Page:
The finance faculty at Michigan State University are outstanding in their field and have diverse research interests. Meet our faculty currently working with Ph.D. students in the finance doctoral program.Learn More
See a roster of current doctoral students in the program as well as a listing of our graduates’ placements at research institutions across the globe over the last decade.Learn More
All admitted students (domestic and international) are eligible for a graduate assistantship. In the past all admitted students have been guaranteed four years of financial support, including a tuition credit and a monthly stipend. Students typically find that the stipend is sufficient to cover their living expenses. Eligible students may receive a fifth year of support, if required.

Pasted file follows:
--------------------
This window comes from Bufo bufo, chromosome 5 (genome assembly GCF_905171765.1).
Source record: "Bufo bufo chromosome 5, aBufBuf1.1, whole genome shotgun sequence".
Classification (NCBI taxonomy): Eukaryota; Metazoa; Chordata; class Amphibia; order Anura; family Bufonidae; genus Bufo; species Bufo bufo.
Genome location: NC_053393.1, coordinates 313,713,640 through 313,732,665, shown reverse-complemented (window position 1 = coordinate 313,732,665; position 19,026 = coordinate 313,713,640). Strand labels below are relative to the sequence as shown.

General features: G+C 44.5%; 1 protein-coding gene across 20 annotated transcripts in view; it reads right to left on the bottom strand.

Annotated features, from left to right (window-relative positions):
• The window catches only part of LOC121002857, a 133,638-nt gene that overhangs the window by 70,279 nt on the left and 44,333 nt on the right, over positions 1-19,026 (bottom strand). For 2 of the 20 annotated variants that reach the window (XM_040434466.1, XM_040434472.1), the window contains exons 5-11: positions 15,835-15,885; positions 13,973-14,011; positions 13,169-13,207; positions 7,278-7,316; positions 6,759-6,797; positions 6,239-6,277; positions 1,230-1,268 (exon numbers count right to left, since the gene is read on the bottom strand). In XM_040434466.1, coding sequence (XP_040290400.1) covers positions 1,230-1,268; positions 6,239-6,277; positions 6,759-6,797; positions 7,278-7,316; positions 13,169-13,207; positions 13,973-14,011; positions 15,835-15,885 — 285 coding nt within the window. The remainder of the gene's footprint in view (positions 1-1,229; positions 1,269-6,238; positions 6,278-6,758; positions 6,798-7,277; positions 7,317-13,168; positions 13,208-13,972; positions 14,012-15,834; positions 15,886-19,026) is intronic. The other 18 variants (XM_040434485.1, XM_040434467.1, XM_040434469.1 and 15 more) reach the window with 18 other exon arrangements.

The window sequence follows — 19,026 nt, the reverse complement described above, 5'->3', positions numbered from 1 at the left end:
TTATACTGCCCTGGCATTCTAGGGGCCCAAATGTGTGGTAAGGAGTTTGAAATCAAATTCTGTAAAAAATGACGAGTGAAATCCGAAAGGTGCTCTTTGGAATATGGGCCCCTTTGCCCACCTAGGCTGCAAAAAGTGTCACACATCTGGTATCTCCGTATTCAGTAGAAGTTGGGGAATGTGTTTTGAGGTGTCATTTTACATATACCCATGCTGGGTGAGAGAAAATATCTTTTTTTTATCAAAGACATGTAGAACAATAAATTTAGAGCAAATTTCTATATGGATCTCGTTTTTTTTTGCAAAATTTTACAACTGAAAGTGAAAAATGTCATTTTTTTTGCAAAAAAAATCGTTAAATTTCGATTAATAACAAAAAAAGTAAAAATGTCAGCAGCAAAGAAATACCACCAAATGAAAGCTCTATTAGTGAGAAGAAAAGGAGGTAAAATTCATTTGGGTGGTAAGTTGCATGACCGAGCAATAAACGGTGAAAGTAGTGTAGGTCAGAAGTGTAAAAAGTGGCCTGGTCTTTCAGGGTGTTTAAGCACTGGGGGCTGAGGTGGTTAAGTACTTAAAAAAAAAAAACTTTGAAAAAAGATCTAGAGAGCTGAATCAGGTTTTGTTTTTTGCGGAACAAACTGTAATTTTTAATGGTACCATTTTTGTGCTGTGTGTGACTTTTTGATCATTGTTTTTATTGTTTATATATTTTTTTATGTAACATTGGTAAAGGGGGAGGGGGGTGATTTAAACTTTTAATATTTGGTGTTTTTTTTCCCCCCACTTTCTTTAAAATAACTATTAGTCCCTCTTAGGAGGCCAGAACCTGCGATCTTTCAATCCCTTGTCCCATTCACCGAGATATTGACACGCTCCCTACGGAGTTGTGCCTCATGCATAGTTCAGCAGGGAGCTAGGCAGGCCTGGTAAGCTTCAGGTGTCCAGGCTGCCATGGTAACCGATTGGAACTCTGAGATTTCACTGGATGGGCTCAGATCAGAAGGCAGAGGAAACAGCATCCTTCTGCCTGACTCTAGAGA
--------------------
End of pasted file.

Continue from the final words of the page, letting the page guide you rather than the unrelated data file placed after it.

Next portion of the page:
At the present time, all finance doctoral students receive financial support from the department, the college, and/or various external organizations. Our goal is to provide every student admitted to the program with a graduate assistantship. The assistantship is usually at a half-time level, requiring the student to work as a teaching and/or research assistant for twenty hours a week. Renewal of financial assistance is contingent on satisfactory progress in the program and on funding availability.
Assistantships include a nine-credit-hour tuition waiver for each of the fall and spring semesters, a four-credit-hour tuition waiver for the summer session, a waiver for the out-of-state portion of tuition for non-Michigan residents and health insurance. The waiver does not include registration fees or other fees. The typical assistantship currently pays approximately $25,000 for duties assigned during the academic year.